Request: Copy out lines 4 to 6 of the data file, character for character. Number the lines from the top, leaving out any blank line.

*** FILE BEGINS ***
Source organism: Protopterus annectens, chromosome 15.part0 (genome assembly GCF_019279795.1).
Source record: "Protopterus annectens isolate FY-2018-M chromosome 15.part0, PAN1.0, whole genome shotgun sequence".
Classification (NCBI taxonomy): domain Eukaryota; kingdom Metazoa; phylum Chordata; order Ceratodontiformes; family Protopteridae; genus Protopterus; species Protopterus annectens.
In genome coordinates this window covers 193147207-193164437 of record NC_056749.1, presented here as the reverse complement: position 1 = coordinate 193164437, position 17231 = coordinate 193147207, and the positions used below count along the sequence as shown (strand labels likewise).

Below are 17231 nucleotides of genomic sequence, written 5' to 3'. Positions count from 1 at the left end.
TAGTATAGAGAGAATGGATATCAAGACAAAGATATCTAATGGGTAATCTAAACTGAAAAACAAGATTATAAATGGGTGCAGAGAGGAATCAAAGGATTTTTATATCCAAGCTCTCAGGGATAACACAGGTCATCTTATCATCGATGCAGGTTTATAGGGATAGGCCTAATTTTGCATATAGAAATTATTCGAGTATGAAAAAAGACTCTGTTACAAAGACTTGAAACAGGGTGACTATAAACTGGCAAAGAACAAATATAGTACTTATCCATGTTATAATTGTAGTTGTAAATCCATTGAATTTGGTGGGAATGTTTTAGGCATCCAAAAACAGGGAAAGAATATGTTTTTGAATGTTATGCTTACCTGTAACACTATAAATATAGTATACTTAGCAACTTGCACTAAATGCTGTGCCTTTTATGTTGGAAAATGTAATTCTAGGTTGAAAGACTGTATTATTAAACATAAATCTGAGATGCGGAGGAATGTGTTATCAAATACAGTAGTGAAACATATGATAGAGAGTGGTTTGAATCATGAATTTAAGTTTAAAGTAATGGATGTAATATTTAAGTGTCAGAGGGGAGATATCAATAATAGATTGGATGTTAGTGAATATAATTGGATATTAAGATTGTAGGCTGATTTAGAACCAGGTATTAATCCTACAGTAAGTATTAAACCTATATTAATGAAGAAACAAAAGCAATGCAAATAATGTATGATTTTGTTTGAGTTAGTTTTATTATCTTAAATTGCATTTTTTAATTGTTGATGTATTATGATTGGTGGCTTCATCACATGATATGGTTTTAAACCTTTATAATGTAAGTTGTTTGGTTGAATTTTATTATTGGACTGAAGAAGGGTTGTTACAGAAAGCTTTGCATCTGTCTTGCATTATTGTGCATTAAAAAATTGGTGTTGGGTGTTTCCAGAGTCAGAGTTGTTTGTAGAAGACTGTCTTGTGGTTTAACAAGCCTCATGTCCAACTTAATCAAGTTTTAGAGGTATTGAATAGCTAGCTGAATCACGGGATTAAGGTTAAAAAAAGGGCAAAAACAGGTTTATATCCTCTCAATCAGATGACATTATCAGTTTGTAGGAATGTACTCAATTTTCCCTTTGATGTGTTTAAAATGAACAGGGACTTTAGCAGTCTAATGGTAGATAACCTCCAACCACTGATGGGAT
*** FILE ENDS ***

In genome coordinates this window covers 193147207-193164437 of record NC_056749.1, presented here as the reverse complement: position 1 = coordinate 193164437, position 17231 = coordinate 193147207, and the positions used below count along the sequence as shown (strand labels likewise).

Below are 17231 nucleotides of genomic sequence, written 5' to 3'. Positions count from 1 at the left end.
TAGTATAGAGAGAATGGATATCAAGACAAAGATATCTAATGGGTAATCTAAACTGAAAAACAAGATTATAAATGGGTGCAGAGAGGAATCAAAGGATTTTTATATCCAAGCTCTCAGGGATAACACAGGTCATCTTATCATCGATGCAGGTTTATAGGGATAGGCCTAATTTTGCATATAGAAATTATTCGAGTATGAAAAAAGACTCTGTTACAAAGACTTGAAACAGGGTGACTATAAACTGGCAAAGAACAAATATAGTACTTATCCATGTTATAATTGTAGTTGTAAATCCATTGAATTTGGTGGGAATGTTTTAGGCATCCAAAAACAGGGAAAGAATATGTTTTTGAATGTTATGCTTACCTGTAACACTATAAATATAGTATACTTAGCAACTTGCACTAAATGCTGTGCCTTTTATGTTGGAAAATGTAATTCTAGGTTGAAAGACTGTATTATTAAACATAAATCTGAGATGCGGAGGAATGTGTTATCAAATACAGTAGTGAAACATATGATAGAGAGTGGTTTGAATCATGAATTTAAGTTTAAAGTAATGGATGTAATATTTAAGTGTCAGAGGGGAGATATCAATAATAGATTGGATGTTAGTGAATATAATTGGATATTAAGATTGTAGGCTGATTTAGAACCAGGTATTAATCCTACAGTAAGTATTAAACCTATATTAATGAAGAAACAAAAGCAATGCAAATAATGTATGATTTTGTTTGAGTTAGTTTTATTATCTTAAATTGCATTTTTTAATTGTTGATGTATTATGATTGGTGGCTTCATCACATGATATGGTTTTAAACCTTTATAATGTAAGTTGTTTGGTTGAATTTTATTATTGGACTGAAGAAGGGTTGTTACAGAAAGCTTTGCATCTGTCTTGCATTATTGTGCATTAAAAAATTGGTGTTGGGTGTTTCCAGAGTCAGAGTTGTTTGTAGAAGACTGTCTTGTGGTTTAACAAGCCTCATGTCCAACTTAATCAAGTTTTAGAGGTATTGAATAGCTAGCTGAATCACGGGATTAAGGTTAAAAAAAGGGCAAAAACAGGTTTATATCCTCTCAATCAGATGACATTATCAGTTTGTAGGAATGTACTCAATTTTCCCTTTGATGTGTTTAAAATGAACAGGGACTTTAGCAGTCTAATGGTAGATAACCTCCAACCACTGATGGGAT